Study Suggests Co-Evolution of Tools and Talking
Tuesday, January 13, 2015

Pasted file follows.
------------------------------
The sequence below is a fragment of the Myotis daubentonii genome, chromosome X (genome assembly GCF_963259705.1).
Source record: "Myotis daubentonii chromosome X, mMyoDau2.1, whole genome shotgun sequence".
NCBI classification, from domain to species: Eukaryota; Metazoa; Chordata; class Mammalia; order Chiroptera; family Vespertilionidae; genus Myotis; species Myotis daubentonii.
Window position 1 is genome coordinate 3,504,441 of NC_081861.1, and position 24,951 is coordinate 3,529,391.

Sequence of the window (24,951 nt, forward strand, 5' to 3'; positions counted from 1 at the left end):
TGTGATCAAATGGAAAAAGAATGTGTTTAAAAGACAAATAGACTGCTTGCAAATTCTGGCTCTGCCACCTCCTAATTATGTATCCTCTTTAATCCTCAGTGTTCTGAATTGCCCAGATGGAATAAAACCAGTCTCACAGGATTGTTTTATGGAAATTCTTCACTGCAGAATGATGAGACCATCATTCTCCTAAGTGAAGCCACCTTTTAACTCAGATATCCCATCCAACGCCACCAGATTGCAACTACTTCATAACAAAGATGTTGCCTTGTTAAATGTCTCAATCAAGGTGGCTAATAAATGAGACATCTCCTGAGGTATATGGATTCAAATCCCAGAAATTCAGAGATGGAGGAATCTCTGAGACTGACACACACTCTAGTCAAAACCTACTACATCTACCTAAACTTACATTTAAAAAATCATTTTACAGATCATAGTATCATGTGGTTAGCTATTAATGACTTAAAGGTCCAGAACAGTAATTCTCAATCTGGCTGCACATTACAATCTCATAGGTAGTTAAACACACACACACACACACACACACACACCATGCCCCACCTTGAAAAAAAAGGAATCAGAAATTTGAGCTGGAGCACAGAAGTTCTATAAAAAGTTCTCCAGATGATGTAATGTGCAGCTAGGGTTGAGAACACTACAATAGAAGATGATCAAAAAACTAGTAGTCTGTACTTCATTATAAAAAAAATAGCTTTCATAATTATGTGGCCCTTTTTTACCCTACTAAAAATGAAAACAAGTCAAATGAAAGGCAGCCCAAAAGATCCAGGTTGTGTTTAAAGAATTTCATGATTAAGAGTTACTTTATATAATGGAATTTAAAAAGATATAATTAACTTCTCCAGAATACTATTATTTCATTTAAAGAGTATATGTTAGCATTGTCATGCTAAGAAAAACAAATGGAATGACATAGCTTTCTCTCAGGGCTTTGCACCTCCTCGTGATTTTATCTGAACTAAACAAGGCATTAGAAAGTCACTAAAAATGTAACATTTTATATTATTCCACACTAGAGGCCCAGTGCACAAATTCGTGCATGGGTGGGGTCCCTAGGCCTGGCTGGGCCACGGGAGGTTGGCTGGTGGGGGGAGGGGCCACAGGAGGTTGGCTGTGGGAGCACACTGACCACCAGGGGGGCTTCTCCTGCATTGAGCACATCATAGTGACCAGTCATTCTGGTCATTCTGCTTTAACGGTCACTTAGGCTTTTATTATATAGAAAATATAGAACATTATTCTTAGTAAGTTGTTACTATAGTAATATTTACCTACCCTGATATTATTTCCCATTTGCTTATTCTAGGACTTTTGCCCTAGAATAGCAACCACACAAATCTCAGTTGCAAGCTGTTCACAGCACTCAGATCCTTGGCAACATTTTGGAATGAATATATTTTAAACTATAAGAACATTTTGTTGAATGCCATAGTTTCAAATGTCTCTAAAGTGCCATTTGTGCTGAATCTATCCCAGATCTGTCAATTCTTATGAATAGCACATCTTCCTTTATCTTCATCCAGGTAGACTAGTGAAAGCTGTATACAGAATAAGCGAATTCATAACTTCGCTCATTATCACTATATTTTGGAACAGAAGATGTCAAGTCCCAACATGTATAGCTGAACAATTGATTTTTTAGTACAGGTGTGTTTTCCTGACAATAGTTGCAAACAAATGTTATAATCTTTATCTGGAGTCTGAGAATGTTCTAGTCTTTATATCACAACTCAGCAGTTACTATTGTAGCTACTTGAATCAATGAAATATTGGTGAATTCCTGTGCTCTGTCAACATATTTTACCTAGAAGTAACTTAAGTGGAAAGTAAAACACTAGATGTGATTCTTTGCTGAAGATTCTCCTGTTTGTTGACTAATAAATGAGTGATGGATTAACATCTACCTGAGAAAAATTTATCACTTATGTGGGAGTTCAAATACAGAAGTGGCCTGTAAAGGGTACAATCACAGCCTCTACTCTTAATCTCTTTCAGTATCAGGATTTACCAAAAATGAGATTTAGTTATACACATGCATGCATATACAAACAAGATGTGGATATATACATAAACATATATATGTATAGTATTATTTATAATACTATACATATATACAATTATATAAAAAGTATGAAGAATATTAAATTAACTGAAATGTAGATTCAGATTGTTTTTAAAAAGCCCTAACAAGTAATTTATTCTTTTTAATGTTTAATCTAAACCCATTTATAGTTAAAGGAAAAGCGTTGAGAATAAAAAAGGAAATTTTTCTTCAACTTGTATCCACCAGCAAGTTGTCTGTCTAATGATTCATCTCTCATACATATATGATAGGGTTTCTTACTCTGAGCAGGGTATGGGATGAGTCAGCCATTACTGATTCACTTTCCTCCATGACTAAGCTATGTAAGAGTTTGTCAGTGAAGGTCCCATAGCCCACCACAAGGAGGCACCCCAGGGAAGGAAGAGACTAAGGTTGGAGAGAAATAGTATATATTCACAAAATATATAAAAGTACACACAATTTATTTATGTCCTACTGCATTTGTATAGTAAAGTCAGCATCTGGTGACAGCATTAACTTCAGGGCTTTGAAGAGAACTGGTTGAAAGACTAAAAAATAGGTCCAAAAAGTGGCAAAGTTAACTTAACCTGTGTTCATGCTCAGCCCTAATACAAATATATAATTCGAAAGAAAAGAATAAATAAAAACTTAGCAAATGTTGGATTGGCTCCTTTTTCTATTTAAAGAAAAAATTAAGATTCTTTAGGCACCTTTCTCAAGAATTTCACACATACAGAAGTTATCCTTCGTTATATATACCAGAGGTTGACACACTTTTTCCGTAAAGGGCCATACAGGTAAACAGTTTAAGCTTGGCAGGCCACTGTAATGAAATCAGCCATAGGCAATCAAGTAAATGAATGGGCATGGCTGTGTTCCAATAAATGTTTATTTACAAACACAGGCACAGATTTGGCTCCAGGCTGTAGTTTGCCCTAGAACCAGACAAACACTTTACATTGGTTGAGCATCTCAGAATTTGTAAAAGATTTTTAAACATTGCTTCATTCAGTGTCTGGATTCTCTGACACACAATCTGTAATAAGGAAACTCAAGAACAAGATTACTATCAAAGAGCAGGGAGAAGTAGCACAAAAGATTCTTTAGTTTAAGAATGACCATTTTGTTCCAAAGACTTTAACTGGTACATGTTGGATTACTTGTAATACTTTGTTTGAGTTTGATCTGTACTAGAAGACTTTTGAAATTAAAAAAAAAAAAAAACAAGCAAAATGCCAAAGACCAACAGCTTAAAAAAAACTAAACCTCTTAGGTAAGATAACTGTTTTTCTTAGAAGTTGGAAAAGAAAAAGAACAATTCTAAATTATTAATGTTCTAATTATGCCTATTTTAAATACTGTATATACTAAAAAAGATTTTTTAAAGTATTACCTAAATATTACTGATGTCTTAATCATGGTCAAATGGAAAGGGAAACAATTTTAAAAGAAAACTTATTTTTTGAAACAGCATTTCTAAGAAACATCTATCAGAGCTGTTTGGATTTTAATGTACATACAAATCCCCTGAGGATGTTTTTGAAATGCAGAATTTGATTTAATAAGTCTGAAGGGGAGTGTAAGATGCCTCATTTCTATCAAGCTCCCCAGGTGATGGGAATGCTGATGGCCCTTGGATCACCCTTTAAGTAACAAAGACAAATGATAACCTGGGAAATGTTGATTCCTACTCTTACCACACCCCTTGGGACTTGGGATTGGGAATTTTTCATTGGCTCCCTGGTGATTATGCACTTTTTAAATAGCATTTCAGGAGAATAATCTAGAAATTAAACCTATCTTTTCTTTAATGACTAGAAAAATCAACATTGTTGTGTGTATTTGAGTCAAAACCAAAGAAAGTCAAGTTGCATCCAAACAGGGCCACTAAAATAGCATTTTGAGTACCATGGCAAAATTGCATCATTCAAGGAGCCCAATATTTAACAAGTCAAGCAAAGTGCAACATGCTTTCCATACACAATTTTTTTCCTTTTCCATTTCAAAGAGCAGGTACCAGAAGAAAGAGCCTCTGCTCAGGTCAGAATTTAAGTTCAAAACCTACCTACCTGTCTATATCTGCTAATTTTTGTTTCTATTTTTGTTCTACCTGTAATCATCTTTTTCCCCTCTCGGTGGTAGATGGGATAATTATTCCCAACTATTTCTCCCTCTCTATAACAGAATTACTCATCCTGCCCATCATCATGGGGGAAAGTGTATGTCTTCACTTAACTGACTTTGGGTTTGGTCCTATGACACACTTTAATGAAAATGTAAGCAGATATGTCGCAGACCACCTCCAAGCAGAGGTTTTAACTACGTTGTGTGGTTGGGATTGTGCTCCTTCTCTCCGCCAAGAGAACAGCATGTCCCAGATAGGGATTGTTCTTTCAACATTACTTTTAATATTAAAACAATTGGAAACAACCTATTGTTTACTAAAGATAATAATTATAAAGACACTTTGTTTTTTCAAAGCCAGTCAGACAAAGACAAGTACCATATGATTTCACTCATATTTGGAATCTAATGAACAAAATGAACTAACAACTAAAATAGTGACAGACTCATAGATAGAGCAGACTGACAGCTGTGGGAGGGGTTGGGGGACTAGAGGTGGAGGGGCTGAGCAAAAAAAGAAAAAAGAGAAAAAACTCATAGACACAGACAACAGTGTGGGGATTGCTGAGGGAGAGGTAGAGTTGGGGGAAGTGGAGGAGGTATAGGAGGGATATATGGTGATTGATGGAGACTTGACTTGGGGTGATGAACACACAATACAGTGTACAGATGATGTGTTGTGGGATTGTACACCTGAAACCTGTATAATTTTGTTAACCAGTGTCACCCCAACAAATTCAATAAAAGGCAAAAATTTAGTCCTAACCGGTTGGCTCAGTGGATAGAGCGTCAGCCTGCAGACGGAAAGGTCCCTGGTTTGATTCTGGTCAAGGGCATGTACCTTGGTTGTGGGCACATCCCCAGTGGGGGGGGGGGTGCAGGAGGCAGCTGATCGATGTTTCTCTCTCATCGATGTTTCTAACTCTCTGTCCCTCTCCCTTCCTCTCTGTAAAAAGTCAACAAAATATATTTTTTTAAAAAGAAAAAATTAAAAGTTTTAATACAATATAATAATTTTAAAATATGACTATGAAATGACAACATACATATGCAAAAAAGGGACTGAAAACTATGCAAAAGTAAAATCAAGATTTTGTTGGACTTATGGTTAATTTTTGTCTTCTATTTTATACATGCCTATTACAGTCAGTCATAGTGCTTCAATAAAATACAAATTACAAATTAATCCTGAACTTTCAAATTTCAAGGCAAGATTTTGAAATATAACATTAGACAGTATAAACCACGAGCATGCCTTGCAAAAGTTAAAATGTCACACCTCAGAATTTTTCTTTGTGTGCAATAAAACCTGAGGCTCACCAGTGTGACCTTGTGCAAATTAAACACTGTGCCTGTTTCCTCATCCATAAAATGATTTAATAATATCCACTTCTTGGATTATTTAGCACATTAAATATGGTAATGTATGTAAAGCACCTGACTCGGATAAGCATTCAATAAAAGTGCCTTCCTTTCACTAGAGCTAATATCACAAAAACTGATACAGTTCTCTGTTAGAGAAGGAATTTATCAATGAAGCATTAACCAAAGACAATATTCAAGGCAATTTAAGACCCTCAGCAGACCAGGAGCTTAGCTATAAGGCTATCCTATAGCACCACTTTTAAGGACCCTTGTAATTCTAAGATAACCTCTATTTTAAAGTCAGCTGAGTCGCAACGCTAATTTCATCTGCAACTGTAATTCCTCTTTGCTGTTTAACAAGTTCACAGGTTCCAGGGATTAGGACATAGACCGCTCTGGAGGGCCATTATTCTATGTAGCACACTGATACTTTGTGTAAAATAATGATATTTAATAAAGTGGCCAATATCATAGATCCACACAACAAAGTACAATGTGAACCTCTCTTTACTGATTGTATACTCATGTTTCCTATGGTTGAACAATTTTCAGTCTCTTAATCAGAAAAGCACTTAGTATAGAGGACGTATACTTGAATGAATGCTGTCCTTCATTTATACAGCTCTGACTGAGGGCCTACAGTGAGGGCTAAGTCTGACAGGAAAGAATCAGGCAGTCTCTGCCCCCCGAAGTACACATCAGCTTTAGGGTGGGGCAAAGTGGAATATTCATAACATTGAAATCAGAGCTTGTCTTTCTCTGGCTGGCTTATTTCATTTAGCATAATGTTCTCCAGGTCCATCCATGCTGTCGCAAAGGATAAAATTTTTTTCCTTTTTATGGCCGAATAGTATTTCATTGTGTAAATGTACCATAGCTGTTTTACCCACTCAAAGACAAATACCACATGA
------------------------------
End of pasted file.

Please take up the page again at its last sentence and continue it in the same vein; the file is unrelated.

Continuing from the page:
BERKELEY, CALIFORNIA—Thomas Morgan of the University of California, Berkeley, and Natalie Uomini of the University of Liverpool, along with colleagues from the University of St. Andrews, University College London, and McGill University, tested five different ways to teach Oldowan stone-knapping skills to more than 180 college students. Oldowan stone tools were used for butchering animals for 700,000 years, beginning some 2.5 million years ago. The researchers learned that when teaching college students, demonstrations enhanced with spoken instructions, over imitation, non-verbal presentations, or gestures, yielded the highest volume of quality flakes in the least amount of time with the least waste. “You learn so much faster when someone is telling you what to do,” Morgan explained. This would suggest that the makers of the oldest-known stone tools lacked the ability to talk. “These are the only tools they made for 700,000 years. So if people had language, they would have learned faster and developed newer technologies more rapidly,” he said. Then 1.7 million years ago, Acheulean hand axes and cleavers were developed. “To sustain Acheulean technology, there must have been some kind of teaching, maybe even a kind of language, going on, even just a simple proto-language using sounds or gestures for ‘yes’ or ‘no’ or ‘here’ or ‘there,’” Morgan said. “Our findings suggest that stone tools weren’t just a product of human evolution, but actually drove it as well, creating the evolutionary advantage necessary for the development of modern human communication and teaching.” To read about later tool-making, see "Neanderthal Tool Time."
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